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Lancia Beta Berlina (1972 - 1984)

Last updated 22 June 2013

The first Fiat-Lancia but still advanced with front-wheel drive, all-wheel disc brakes, twin-cam engines, all good to drive
Very few survive today, rust won't be too much of an issue for those that have made it, but do be vigilant


The Lancia Beta was the first all-new car to be devloped with the company completely under Fiat's control. And it emerged as a gem of a saloon, with a forward-looking technical specification, as you'd expect for a Lancia, Although many people describe it as being Fiat-based, the Beta actually shares few component - and even the brillliant twin-cam engine that powers it was modified by Zaccone Mina, designer of the Fulvia's lovely V4. It's gearbox was alll new, and ended up being used in modified form in the Citroën CX.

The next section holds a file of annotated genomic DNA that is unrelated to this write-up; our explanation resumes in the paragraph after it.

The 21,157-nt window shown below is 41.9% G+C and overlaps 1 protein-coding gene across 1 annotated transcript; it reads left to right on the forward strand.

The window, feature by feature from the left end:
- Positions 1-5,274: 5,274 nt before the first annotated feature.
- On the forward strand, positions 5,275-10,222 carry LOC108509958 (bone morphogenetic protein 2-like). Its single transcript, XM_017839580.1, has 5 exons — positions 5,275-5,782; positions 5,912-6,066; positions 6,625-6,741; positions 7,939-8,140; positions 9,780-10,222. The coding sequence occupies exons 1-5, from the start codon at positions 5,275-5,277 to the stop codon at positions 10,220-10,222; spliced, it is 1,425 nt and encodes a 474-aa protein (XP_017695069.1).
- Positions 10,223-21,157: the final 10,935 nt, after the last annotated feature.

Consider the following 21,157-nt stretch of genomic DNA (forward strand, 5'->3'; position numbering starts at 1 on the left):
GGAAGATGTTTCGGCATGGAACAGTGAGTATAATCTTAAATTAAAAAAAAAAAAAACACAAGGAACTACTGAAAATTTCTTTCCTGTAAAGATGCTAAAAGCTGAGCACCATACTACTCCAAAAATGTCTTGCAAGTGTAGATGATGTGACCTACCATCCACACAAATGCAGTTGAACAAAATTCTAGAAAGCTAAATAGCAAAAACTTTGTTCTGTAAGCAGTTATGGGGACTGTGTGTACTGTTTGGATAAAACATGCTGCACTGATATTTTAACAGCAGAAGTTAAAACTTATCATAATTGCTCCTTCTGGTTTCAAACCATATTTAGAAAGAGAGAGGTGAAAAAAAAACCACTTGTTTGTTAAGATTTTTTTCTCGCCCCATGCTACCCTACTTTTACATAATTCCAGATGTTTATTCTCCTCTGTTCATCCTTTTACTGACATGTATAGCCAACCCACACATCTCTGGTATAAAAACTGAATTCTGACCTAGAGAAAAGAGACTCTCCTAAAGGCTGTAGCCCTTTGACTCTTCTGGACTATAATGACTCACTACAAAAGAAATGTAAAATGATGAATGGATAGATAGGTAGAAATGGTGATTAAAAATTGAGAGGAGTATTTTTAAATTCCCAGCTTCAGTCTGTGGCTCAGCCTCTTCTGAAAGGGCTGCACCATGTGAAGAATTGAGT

As well as that, the Beta boasted transverse front-wheel drive, five-speed gearboxes, rack and pinion steering, fully independent suspension using MacPherson struts, both front and rear, and disc brakes all-round. At launch, engines ranged from 1.4- to 2.0-litres, and all were great to drive and proved popular in the UK despite premium pricing. The Beta was continually developed, being facelifted into Series 2 form in 1975 (identifiable by larger glass area and revised front-end), and again in 1979. Options included AP Automatic transmission.

Widely reported corrosion issues on this car in 1980-'81 killed Lancia in the UK pretty much overnight; and it's a legacy that remains to this day.

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